Irritable Bowel Syndrome Disrupts Mental and Physical Function in Female Endurance Athletes

Emily B. Crohare1(Master’s), Jorge Granados1, Trevor Gillum2, Matthew Kuennen1

West Texas A&M University, Canyon, TX1 California Baptist University, Riverside, CA2

Irritable bowel syndrome(IBS) is common among female endurance athletes. This disorder, characterized by recurrent abdominal pain, inflammation, and disturbed bowel function, can also contribute to severe anxiety, depression, and fatigue. Quercetin has been used to combat pain, inflammation and fatigue in healthy athletic populations, but its efficacy in female endurance athletes with IBS is unknown. PURPOSE: To determine whether quercetin improves the physical or mental health of female endurance athletes with IBS. METHODS: 7 female endurance athletes (age: 21.0 ± 0.5yrs; weight: 56.0 ± 2.2kg; bodyfat: 17.9 ± 1.5%; VO2max: 47.7 ± 1.2 ml/kg/min) consumed quercetin (1g/d) for 21 consecutive days. 3 had previously been diagnosed with IBS (Rome III criteria); the other 4 served as controls. Subjects completed questionnaires (Medical Hospital Anxiety & Depression Scale, Fatigue Impact Scale, IBS-Symptom Severity Scale, IBS-Quality of Life) and exercise (45minutes at a workload equivalent to 70% of their VO2max) on the 1st and 21st days of supplementation. Saliva samples were collected before and after each exercise bout and assayed for cortisol. RESULTS: IBS-associated gastrointestinal distress, social functioning, and quality of life were worse (p<.05) in athletes with IBS than those without. Athletes suffering from IBS also maintained a higher (p<.05) heart rate and VO2(ml/kg/min) than their healthy counterparts during exercise. Salivary cortisol levels increased (p<.05) from pre to post-exercise on both the 1st (13.5±4%) and 21st (38.3±4%) days of supplementation in athletes with IBS; cortisol levels did not change with exercise in control subjects. DISCUSSION: Collectively, our results suggest that female endurance athletes with IBS work harder and experience more stress in response to a matched bout of submaximal exercise. This has multiple implications on athletic performance and warrants further investigation. 1 g/d dietary quercetin supplementation does not appear to benefit athletes suffering from IBS.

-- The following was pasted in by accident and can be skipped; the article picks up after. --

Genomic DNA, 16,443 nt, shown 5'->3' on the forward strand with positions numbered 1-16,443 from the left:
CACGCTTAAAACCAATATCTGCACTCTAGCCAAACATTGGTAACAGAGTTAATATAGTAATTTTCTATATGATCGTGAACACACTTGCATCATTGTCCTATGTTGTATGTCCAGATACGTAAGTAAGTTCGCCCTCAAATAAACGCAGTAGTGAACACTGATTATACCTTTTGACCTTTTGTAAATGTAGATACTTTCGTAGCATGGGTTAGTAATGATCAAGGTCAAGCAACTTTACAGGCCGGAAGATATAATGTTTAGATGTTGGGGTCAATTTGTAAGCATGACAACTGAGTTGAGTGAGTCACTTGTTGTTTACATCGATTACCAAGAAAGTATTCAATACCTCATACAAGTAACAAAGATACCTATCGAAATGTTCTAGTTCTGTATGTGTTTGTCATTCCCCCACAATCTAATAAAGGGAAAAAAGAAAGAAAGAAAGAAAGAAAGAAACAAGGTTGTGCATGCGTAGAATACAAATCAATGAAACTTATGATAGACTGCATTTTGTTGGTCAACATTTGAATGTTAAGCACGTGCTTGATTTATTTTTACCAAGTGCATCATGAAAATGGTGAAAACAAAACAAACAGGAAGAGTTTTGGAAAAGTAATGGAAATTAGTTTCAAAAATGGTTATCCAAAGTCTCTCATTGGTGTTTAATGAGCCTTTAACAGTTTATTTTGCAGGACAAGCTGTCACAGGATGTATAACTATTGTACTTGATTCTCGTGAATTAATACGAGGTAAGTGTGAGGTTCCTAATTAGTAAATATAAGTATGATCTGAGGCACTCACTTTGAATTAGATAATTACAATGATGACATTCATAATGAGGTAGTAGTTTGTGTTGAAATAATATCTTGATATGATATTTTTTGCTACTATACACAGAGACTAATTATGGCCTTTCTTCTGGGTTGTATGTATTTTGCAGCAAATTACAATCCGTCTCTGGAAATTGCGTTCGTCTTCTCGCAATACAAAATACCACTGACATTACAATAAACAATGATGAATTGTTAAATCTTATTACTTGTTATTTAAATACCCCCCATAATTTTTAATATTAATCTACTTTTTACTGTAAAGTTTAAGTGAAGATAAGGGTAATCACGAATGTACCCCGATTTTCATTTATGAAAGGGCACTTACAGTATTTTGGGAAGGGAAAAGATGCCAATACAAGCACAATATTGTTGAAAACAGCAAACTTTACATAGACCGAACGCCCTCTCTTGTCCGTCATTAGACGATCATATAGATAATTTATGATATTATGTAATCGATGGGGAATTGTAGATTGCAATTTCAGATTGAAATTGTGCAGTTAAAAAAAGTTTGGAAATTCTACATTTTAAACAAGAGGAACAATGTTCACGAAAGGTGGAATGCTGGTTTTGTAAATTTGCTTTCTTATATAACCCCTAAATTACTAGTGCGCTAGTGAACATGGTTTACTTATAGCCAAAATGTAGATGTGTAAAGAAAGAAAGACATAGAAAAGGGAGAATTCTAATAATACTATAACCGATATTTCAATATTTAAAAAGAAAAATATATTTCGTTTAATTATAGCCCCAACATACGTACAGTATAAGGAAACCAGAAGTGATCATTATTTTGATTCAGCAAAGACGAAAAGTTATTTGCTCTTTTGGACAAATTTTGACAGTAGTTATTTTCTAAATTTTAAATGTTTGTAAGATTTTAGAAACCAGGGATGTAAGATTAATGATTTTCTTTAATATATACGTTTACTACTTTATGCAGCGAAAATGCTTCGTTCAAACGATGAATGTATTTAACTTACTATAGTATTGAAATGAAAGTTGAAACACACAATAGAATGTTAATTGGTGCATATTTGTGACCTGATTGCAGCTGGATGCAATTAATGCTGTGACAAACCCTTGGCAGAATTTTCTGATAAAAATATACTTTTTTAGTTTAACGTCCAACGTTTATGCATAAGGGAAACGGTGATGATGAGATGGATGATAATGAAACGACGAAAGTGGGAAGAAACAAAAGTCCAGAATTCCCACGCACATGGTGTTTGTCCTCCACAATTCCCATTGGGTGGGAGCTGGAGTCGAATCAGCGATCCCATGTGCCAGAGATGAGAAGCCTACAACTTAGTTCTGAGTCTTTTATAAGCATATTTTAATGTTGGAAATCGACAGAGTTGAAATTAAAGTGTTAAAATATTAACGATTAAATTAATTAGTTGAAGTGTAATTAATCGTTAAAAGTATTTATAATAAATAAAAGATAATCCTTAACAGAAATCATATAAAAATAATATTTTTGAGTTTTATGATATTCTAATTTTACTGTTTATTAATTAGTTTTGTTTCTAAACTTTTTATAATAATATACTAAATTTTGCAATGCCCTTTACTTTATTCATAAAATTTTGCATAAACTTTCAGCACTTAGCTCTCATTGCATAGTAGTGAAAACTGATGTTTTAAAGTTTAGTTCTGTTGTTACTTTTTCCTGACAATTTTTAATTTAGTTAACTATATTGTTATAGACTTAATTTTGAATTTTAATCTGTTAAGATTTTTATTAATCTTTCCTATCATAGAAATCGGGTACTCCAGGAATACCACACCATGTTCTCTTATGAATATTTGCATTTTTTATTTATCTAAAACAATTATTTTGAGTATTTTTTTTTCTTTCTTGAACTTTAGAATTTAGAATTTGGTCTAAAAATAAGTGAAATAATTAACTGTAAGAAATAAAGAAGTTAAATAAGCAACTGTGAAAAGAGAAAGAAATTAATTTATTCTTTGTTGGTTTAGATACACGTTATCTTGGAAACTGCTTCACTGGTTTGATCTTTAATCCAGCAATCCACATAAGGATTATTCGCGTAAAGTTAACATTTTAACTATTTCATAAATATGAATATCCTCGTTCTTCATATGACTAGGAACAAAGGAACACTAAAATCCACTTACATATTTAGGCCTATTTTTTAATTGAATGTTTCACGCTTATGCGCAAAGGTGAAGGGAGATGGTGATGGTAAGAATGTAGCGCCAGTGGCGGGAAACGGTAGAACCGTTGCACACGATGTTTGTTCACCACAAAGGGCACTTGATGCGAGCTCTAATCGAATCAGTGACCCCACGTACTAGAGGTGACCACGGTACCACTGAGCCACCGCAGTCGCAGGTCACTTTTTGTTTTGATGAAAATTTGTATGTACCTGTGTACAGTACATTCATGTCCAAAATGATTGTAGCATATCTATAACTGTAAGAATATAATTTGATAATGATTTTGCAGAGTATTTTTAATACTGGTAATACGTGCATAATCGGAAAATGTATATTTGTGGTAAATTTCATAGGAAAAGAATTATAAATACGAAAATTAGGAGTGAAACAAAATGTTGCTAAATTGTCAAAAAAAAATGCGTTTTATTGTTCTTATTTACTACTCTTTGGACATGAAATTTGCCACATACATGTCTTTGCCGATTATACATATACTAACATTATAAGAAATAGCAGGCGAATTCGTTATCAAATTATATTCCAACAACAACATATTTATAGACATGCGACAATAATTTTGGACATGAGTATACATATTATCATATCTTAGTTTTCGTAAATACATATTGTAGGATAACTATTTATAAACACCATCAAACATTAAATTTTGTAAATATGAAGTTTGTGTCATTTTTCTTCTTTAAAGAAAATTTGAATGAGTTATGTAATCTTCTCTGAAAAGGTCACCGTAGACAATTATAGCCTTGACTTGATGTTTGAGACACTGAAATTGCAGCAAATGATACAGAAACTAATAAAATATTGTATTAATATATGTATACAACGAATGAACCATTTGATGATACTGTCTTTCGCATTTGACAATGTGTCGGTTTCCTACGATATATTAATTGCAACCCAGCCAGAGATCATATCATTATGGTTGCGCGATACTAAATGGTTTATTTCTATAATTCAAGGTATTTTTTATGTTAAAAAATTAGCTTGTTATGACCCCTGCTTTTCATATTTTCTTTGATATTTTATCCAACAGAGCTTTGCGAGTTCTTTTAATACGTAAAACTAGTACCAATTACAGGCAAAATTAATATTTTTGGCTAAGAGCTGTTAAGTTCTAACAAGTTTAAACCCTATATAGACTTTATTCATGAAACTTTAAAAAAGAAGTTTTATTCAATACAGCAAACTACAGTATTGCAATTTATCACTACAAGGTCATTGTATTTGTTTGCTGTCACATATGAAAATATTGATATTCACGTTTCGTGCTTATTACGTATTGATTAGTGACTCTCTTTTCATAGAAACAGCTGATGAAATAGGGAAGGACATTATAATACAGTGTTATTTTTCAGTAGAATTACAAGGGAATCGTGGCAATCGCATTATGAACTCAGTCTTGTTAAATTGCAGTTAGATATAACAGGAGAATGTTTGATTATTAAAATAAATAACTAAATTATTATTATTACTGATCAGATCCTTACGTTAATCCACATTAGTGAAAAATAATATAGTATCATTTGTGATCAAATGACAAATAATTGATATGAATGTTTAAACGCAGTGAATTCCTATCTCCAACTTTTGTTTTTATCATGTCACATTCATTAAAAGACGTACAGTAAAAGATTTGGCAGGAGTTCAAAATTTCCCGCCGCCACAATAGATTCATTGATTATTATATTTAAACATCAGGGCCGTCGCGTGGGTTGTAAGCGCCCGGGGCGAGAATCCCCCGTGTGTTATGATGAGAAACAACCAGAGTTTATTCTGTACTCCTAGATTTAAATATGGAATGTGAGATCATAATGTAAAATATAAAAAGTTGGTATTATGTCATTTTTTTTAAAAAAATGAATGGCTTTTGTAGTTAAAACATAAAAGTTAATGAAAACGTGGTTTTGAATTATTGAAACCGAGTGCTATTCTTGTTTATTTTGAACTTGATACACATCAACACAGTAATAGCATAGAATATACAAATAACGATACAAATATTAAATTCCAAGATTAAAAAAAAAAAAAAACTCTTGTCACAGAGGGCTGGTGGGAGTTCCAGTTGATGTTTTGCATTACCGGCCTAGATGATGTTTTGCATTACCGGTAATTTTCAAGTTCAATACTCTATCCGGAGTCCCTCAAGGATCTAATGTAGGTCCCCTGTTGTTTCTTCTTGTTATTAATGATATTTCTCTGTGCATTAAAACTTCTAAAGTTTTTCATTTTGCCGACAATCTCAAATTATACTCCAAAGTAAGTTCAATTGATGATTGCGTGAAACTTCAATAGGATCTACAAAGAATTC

To view the content in your browser, please download Adobe Reader or, alternately,
you may Download the file to your hard drive.

NOTE: The latest versions of Adobe Reader do not support viewing PDF files within Firefox on Mac OS and if you are using a modern (Intel) Mac, there is no official plugin for viewing PDF files within the browser window.